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dc.contributor.authorGraycar, Adam
dc.date.accessioned2019-02-04T01:10:18Z
dc.date.available2019-02-04T01:10:18Z
dc.date.issued1982-00
dc.identifier.urihttp://hdl.handle.net/2328/38885
dc.descriptionSpeech presented to the Social Welfare Research Centre, Sydney, 1982 by Adam Graycar, Director, Social Welfare Research Centre, University of New South Wales. This speech is made available under the CC-BY-NC-ND 4.0 license: http://creativecommons.org/licenses/by-nc-nd/4.0/en_US
dc.description.abstractElderly people require a wide range of supports, especially income support, health services, housing support and social services. Public resources which are allocated are substantial, yet the range of incomes, access to services and housing situation of elderly people is probably wider than for any other population category. While demographers argue about the extent to which the population is ageing, and about dependency ratios in years to come, the key issue is really why ageing is seen as a problem in the first place. In the second place, the question of for whom is it a problem must be raised; and third, what interventions are appropriate to deal with the situation.en_US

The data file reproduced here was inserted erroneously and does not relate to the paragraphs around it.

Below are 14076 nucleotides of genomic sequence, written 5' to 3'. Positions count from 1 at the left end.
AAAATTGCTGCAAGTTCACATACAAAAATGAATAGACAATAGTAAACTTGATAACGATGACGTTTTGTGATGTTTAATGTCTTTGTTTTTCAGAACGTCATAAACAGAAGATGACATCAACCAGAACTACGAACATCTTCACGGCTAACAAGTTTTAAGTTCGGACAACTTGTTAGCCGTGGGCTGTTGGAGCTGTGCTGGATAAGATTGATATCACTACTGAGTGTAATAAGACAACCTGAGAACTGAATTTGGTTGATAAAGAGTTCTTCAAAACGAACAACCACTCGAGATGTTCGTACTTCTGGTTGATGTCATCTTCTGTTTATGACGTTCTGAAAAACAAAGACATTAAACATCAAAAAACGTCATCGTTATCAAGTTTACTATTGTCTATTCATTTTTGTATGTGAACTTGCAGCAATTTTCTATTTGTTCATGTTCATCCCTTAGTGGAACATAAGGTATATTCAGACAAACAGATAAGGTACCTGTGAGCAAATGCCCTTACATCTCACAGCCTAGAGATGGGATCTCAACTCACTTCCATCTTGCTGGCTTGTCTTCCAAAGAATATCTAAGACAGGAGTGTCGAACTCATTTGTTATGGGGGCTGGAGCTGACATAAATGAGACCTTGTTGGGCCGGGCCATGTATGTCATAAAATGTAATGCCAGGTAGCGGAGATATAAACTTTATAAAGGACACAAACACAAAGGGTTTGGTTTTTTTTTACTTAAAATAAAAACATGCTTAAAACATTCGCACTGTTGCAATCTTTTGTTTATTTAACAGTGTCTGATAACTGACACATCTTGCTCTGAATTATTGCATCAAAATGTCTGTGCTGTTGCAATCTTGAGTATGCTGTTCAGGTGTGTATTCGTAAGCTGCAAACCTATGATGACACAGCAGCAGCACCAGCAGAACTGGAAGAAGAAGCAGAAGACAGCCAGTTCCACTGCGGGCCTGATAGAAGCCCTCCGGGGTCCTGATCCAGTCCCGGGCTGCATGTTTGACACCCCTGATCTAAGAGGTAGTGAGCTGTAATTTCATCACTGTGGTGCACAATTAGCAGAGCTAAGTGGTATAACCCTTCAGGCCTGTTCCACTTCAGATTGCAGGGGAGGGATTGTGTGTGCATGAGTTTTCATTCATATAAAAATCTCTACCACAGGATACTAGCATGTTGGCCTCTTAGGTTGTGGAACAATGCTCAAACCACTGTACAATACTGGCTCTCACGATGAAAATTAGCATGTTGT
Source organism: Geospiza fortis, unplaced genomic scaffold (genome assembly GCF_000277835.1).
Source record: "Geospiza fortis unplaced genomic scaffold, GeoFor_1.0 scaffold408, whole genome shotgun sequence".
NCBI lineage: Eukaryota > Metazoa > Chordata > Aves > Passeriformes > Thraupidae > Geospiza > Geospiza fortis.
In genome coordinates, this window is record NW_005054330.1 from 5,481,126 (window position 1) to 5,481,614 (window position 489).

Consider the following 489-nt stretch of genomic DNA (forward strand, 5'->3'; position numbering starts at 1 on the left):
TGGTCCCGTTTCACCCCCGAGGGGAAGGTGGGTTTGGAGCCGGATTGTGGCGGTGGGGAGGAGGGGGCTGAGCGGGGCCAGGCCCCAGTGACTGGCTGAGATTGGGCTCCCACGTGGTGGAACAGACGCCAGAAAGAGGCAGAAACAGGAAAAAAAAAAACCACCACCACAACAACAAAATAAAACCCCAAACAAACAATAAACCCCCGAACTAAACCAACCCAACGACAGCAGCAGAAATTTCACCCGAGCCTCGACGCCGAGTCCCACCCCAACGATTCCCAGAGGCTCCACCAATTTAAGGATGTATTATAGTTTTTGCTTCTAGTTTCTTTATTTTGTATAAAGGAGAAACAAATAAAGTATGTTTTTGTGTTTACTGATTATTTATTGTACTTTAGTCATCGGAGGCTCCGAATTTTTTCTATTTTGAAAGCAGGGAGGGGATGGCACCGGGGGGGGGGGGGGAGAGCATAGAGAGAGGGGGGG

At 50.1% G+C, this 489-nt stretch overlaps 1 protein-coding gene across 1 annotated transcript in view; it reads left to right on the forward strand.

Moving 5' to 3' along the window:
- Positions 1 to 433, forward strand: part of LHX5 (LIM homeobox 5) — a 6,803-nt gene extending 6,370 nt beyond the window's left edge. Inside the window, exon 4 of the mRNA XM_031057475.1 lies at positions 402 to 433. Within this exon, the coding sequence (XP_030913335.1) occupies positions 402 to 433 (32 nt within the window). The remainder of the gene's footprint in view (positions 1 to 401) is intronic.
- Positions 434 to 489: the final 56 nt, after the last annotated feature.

dc.language.isoenen_US
dc.rightsCopyright University of New South Wales
dc.subjectAgeingen_US
dc.subjectSocial policyen_US
dc.subjectElderly peopleen_US
dc.titleAgeing in Australia: overview and social policyen_US
dc.typeOtheren_US
dc.rights.holderUniversity of New South Wales
local.contributor.authorOrcidLookupGraycar, Adam: https://orcid.org/0000-0003-2649-2229


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